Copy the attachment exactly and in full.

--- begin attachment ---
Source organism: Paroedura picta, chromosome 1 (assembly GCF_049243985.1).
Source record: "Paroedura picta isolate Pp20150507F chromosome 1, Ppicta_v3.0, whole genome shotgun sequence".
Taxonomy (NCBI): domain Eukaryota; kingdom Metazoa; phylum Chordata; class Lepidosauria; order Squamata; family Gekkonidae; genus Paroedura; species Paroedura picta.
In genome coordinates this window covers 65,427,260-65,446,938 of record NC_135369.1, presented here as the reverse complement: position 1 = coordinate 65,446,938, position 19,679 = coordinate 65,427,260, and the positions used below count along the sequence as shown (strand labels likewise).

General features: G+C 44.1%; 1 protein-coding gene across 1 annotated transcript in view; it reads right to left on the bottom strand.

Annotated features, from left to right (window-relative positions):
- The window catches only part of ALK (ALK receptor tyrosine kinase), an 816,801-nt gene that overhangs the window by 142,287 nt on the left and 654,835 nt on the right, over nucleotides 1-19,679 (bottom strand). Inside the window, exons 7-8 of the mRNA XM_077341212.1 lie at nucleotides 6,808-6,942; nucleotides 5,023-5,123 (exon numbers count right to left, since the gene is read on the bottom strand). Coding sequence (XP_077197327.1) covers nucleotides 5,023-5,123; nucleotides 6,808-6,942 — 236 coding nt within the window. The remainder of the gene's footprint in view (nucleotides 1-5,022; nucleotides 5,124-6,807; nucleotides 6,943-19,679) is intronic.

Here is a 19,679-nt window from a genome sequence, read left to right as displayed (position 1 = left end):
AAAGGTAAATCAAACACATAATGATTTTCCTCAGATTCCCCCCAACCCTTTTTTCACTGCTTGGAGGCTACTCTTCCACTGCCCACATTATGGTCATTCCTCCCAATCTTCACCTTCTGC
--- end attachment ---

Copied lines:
Source organism: Paroedura picta, chromosome 1 (assembly GCF_049243985.1).
Source record: "Paroedura picta isolate Pp20150507F chromosome 1, Ppicta_v3.0, whole genome shotgun sequence".
Taxonomy (NCBI): domain Eukaryota; kingdom Metazoa; phylum Chordata; class Lepidosauria; order Squamata; family Gekkonidae; genus Paroedura; species Paroedura picta.
In genome coordinates this window covers 65,427,260-65,446,938 of record NC_135369.1, presented here as the reverse complement: position 1 = coordinate 65,446,938, position 19,679 = coordinate 65,427,260, and the positions used below count along the sequence as shown (strand labels likewise).

General features: G+C 44.1%; 1 protein-coding gene across 1 annotated transcript in view; it reads right to left on the bottom strand.

Annotated features, from left to right (window-relative positions):
- The window catches only part of ALK (ALK receptor tyrosine kinase), an 816,801-nt gene that overhangs the window by 142,287 nt on the left and 654,835 nt on the right, over nucleotides 1-19,679 (bottom strand). Inside the window, exons 7-8 of the mRNA XM_077341212.1 lie at nucleotides 6,808-6,942; nucleotides 5,023-5,123 (exon numbers count right to left, since the gene is read on the bottom strand). Coding sequence (XP_077197327.1) covers nucleotides 5,023-5,123; nucleotides 6,808-6,942 — 236 coding nt within the window. The remainder of the gene's footprint in view (nucleotides 1-5,022; nucleotides 5,124-6,807; nucleotides 6,943-19,679) is intronic.

Here is a 19,679-nt window from a genome sequence, read left to right as displayed (position 1 = left end):
AAAGGTAAATCAAACACATAATGATTTTCCTCAGATTCCCCCCAACCCTTTTTTCACTGCTTGGAGGCTACTCTTCCACTGCCCACATTATGGTCATTCCTCCCAATCTTCACCTTCTGC